Memorial Day

Interesting that in England we have Remembrance Day on November 11, which is the day to remember fallen veterans, particularly those of the first World War. In the US Nov 11 is also a minor holiday of note, but renamed Veteran's Day. The bigger deal though, is Memorial Day, which ends up being a much bigger deal and just a tad short of July 4th. I mean, who wants to remember those Veterans on a dreary day in the middle of November when the weather is terrible? Americans love their holidays in the sun. Never mind that Nov 11 is when WW1 ended, and that conditions in that war were miserable for most of the time, and it would seem appropriate to remember it, and war in general, that way.

I saw a news article that said the WW2 memorial in Washington DC was officially opened now because WW2 veterans are dying at the rate of 1000 a day (I'm assuming US veterans, as the US media couldn't give a rip about foreigners...) While it's not likely we'll run out of WW2 vets any time soon, it is a sobering thought. That was the generation that, as cliched as it may seem, fought the battles that made the freedom to bitch about stuff today possible. Still, it's also the generation that brought us Cold War paranoia (the survivors, anyway), so it's not like it was all peachy.

No matter how stupid war may be, I'm always reminded of the Jesus quote on the matter of giving up one's life...

John 15
12My command is this: Love each other as I have loved you. 13Greater love has no one than this, that he lay down his life for his friends. 14You are my friends if you do what I command.

Now I don't necessarily believe that laying one's life down on the battlefield is quite as noble as Jesus giving his life for the world, but it's close.

I think every generation has to ask itself, "Exactly what are we willing to sacrifice for our faith?"


Baptism of fire

Today at church was really a lot of fun. Being Pentecost we had the whole red vibe going (representing the tongues of flame...) Strangely enough I had a dream last night in which I realized that flame isn't red - it's yellow and maybe orange. Red is for embers and such. In past years we've had a balloon arch across the altar held up with red and white helium ballons. I walked in this morning and there they were - except that they were red, orange and yellow. How curious is that? Pentecost is also one of the major days for baptism in church and we had three today. A friend of ours had their few month old baby baptized, there was a young boy from another family and the husband from another family. So five months, about 7 and about 40-ish. Given the wars that have been fought in the church over the years about when people should or should not be baptized I was thrilled that the answer in my church is "whenever the time is right".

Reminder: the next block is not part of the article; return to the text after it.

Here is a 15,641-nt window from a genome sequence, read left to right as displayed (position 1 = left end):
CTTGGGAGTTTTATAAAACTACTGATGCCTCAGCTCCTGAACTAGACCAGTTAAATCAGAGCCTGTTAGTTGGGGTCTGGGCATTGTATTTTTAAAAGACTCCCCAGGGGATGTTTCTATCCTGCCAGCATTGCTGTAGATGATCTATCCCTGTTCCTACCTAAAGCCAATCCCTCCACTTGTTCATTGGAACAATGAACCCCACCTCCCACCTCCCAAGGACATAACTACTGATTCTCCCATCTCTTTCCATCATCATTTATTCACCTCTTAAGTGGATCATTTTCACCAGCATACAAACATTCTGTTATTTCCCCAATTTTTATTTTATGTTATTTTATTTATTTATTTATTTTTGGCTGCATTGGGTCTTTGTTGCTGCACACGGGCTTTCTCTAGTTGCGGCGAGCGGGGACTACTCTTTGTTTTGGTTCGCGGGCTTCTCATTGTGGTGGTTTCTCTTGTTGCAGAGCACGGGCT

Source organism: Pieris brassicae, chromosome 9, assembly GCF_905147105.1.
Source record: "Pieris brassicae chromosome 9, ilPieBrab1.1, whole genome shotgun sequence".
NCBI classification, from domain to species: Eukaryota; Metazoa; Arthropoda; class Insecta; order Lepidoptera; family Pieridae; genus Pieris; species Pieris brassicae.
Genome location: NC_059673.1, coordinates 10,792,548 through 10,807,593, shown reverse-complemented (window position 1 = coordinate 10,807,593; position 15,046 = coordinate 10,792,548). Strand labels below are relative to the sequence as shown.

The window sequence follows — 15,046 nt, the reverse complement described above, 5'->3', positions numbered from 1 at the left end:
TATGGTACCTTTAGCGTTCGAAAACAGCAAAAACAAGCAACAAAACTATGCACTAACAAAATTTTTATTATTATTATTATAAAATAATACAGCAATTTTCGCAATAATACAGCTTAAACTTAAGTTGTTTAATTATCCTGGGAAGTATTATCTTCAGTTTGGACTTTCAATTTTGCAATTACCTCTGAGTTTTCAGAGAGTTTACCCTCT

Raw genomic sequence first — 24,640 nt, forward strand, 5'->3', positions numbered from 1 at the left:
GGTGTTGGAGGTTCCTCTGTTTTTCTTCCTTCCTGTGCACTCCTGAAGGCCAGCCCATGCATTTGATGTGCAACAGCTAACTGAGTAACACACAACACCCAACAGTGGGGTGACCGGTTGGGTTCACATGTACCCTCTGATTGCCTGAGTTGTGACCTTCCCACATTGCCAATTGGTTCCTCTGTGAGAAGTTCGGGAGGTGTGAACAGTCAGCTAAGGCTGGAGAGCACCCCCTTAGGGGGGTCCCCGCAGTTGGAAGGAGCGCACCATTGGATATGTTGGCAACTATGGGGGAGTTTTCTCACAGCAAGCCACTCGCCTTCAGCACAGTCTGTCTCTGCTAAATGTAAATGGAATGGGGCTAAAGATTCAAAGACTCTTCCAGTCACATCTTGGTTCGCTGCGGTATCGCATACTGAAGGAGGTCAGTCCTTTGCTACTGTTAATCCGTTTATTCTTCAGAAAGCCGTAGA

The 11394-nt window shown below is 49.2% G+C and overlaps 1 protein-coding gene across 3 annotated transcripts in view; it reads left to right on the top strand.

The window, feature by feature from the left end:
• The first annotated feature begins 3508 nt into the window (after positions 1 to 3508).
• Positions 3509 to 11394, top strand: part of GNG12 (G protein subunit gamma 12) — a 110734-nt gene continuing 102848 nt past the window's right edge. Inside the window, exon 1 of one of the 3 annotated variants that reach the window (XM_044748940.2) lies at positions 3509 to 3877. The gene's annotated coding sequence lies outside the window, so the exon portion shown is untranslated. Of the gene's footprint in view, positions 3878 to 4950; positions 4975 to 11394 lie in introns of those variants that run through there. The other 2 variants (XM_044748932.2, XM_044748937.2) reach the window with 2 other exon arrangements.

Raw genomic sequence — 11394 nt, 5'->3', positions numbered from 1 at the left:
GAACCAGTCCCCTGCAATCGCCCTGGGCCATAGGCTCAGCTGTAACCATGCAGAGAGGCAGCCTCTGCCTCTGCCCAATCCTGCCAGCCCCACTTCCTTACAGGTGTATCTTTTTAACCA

I also got to lead the little kids (K-2nd grade) in a song at the offertory. They don't get to do much in church, so it was great to have them up front. They rocked, even. I looked across at one kid and he was just standing there with a deer in the headlights look. Fortunately the rest of them were OK... In fact the parish loves the little kids to bits, so they could do anything up there and people would love it. Sometimes I think maybe that's how God views us - no matter what we do, however minimal or unimpressive, God still loves us and thinks we're cute and lovable. Well at least when we're trying to be good.


Welcome to Disaster Area

First let me say this isn't a blog about earthquakes, forest fires or airplane crashes. It's just about life which can, but usually does not, include those things. Well, sure some weeks it may seem like it, but there you go.

No, the name is a tribute to Douglas Adams, inventor of the Hitchhiker's Guide to the Galaxy universe. Disaster Area is the name of the rock band and it's notable because every couple of years my wife and I try to remember the name of the band and invariably can't. So we have to thumb through the books to find it again. I figure this way I'll be one step ahead of her next time...

For those of you unfamiliar with the book and/or band, here's a nice summary, courtesy of http://www.realhhg.3rdrock.co.uk/realhhg/hhgdisas.php

from the work of Douglas Adams
Disaster Area, a plutonium rock band from the Gagrakacka Mind Zones, are generally held to be not only the loudest rock band in the history of the Galaxy, but the loudest noise of any kind at all.

Regular concert-goers judge that the best sound balance is usually to be heard from within large concrete bunkers some thirty-seven miles from the stage, whilst the musicians themselves play their instruments by remote control from within a heavily insulated spaceship which stays in orbit around the planet - or more frequently around a completely different planet.

Many worlds have now banned their act altogether, sometimes for artistic reasons, but most commonly because the band's PA system contravenes local strategic arms limitation treaties.

This has not stopped their earnings from pushing back the boundaries of pure hypermathematics, and their chief research accountant has recently been appointed Professor of Mathematics at the University of Maximegalon, in recognition of both his General and Special Theories of Disaster Area Tax Returns, in which he proves that the whole fabric of the space-time continuum is not merely curved, but is in fact totally bent.

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